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The Supreme Court affirmed the judgment of the district court granting Defendants' motion to dismiss this complaint alleging negligence and reckless conduct against a physician who performed an independent medical examination (IME) on Plaintiff, holding that even if the physician's IME report constituted an affirmative act with foreseeable harms, he was not liable for Plaintiff's injuries resulting from a delay in workers' compensation proceedings.Plaintiff was injured during the course and scope of his employment. Plaintiff made a claim for workers' compensation benefits, and the claim was coordinated by Broadspire Services, Inc. Broadspire arranged for Dr. Mark Anderson to perform an IME of Defendant's injuries. Anderson concluded that the accident caused Plaintiff to suffer a transient cervical strain and that Plaintiff's remaining symptoms were secondary to pre-existing conditions. Consequently, Broadspire denied Plaintiff various forms of workers' compensation benefits. Three years later, the Utah Labor Condition determined that the accident created additional injuries and ordered that Plaintiff's employer pay historical medical expenses. Plaintiff filed this complaint alleging negligence and reckless conduct against Anderson and vicarious liability against Broadspire. The district court dismissed the complaint. The Supreme Court affirmed, holding that policy considerations favor no duty owed by an expert whose professional opinion causes a delay in legal proceedings. View "Kirk v. Anderson" on Justia Law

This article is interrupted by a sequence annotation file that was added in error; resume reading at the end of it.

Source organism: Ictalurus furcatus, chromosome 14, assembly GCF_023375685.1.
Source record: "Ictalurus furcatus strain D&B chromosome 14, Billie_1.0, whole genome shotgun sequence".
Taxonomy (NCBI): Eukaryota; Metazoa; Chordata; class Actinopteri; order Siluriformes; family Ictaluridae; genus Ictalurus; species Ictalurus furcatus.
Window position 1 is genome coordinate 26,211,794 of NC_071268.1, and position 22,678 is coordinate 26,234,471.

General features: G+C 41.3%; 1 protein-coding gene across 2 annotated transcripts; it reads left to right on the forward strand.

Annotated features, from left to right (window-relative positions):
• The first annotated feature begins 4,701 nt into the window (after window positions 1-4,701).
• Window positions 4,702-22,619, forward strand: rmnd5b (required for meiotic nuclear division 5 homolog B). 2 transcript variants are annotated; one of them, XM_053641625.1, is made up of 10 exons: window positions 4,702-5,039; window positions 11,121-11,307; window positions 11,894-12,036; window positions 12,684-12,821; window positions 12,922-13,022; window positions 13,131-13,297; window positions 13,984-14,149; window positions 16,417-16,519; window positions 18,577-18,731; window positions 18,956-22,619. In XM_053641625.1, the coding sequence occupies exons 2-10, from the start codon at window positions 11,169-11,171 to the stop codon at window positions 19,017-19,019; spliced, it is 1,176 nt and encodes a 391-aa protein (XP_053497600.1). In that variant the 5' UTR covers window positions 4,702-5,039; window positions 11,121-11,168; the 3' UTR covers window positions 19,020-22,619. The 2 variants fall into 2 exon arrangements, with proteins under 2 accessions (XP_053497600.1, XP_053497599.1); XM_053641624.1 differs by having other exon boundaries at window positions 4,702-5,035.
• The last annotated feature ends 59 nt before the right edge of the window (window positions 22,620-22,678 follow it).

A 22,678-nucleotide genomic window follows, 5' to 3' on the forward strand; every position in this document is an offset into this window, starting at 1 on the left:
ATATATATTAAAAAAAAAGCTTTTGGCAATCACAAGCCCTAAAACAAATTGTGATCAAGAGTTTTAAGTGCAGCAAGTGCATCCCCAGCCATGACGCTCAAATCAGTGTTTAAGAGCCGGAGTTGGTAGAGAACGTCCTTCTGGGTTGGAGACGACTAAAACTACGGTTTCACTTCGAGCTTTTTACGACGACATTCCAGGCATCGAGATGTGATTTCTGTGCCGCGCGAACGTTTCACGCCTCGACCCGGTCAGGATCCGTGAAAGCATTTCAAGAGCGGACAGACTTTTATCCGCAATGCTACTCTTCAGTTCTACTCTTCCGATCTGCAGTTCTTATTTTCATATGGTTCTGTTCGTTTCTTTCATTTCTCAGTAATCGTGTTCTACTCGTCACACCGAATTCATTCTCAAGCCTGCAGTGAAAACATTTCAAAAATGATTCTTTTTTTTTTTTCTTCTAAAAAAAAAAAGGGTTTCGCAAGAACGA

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The Supreme Court reversed the judgment of the court of appeals reversing on summary disposition the denial of Appellant's appeal from the denial of unemployment benefits, holding that following the plain language of Utah Code 35A-4-403 in requiring a claimant who has obtained a work-search deferral to be nonetheless able and available to accept full-time employment does not produce an absurd result.Appellant sought unemployment benefits after he was temporarily laid off from his job. The Department of Workforce Services denied benefits because Appellant had indicated on his application that he was unavailable to accept full-time work because he would be returning to his former employer. The Department deferred the requirement that Appellant actively seek employment while receiving benefits but still required him to be able and available to accept full-time work under section 35A-4-403. The ALJ and the workforce appeals board denied Appellant's appeal. The court of appeals reversed, concluding that interpreting the statute to require a claimant who had obtained a work-search deferral to nonetheless be able and available to accept full-time employment worked an absurd result. The Supreme Court reversed, holding that the Department properly denied Appellant's claim for unemployment. View "Arnold v. Department of Workforce Services" on Justia Law